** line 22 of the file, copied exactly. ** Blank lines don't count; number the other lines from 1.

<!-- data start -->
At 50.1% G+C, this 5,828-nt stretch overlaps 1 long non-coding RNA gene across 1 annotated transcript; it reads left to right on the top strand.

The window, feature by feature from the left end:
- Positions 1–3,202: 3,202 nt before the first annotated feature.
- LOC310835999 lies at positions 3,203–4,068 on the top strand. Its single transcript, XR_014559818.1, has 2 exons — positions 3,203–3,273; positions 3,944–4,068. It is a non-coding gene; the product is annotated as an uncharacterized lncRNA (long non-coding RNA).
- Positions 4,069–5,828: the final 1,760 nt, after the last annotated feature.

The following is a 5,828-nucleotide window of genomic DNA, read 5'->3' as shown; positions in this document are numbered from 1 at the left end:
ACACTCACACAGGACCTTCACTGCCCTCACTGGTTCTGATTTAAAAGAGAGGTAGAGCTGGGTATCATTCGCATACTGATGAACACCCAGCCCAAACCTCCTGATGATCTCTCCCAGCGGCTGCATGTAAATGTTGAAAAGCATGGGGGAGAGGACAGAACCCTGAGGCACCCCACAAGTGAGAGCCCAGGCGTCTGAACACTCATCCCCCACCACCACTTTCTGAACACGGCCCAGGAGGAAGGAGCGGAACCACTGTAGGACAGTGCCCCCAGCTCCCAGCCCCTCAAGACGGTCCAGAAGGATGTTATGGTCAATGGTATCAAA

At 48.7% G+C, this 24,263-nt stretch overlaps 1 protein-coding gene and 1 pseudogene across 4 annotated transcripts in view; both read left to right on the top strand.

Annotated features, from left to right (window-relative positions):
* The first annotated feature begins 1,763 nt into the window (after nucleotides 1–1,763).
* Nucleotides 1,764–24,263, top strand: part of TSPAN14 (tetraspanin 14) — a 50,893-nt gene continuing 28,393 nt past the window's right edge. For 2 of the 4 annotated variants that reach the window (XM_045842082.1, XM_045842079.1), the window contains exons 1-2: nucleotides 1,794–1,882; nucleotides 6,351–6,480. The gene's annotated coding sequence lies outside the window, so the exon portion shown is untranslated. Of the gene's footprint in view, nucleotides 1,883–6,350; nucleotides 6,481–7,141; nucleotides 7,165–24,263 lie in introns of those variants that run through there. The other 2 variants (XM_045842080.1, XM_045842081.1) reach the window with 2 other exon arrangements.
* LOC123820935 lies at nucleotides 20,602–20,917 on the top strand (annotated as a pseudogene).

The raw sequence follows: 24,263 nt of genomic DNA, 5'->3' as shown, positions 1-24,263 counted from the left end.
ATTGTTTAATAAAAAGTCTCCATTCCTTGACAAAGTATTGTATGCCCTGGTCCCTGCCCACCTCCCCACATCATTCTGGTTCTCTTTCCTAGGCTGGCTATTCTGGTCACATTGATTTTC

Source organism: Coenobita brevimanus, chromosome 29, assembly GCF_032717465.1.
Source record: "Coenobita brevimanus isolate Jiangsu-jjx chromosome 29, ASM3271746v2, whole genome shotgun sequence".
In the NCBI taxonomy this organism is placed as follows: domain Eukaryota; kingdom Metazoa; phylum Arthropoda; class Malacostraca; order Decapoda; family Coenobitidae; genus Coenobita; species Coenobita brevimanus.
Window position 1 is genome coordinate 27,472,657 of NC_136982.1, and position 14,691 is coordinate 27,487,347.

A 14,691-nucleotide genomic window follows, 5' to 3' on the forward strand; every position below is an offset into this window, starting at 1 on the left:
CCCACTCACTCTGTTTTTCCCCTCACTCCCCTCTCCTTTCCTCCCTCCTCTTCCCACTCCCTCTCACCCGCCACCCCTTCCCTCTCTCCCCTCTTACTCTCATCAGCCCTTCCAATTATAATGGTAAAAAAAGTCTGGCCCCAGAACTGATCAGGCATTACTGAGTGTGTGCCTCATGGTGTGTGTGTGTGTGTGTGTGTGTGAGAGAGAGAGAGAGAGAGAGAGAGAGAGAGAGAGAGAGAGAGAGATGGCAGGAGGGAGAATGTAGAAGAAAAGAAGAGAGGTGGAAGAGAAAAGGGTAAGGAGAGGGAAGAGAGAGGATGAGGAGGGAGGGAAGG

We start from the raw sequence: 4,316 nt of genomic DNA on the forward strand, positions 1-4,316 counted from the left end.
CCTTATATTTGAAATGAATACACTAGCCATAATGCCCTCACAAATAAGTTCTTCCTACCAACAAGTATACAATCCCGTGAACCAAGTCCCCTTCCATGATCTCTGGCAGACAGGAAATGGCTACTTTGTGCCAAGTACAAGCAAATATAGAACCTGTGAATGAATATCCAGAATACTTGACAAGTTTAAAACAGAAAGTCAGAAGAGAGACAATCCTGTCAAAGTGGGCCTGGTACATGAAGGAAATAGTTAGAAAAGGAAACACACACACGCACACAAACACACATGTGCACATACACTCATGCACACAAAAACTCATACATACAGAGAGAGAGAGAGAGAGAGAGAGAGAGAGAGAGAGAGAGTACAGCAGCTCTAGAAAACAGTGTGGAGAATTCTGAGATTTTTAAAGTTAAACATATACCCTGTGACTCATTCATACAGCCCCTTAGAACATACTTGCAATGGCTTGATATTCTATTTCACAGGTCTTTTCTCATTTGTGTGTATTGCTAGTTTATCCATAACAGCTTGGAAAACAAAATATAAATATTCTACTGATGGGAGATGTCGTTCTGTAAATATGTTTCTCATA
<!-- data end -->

CCTTATATTTGAAATGAATACACTAGCCATAATGCCCTCACAAATAAGTTCTTCCTACCAACAAGTATACAATCCCGTGAACCAAGTCCCCTTCCATGATCTCTGGCAGACAGGAAATGGCTACTTTGTGCCAAGTACAAGCAAATATAGAACCTGTGAATGAATATCCAGAATACTTGACAAGTTTAAAACAGAAAGTCAGAAGAGAGACAATCCTGTCAAAGTGGGCCTGGTACATGAAGGAAATAGTTAGAAAAGGAAACACACACACGCACACAAACACACATGTGCACATACACTCATGCACACAAAAACTCATACATACAGAGAGAGAGAGAGAGAGAGAGAGAGAGAGAGAGAGAGAGTACAGCAGCTCTAGAAAACAGTGTGGAGAATTCTGAGATTTTTAAAGTTAAACATATACCCTGTGACTCATTCATACAGCCCCTTAGAACATACTTGCAATGGCTTGATATTCTATTTCACAGGTCTTTTCTCATTTGTGTGTATTGCTAGTTTATCCATAACAGCTTGGAAAACAAAATATAAATATTCTACTGATGGGAGATGTCGTTCTGTAAATATGTTTCTCATA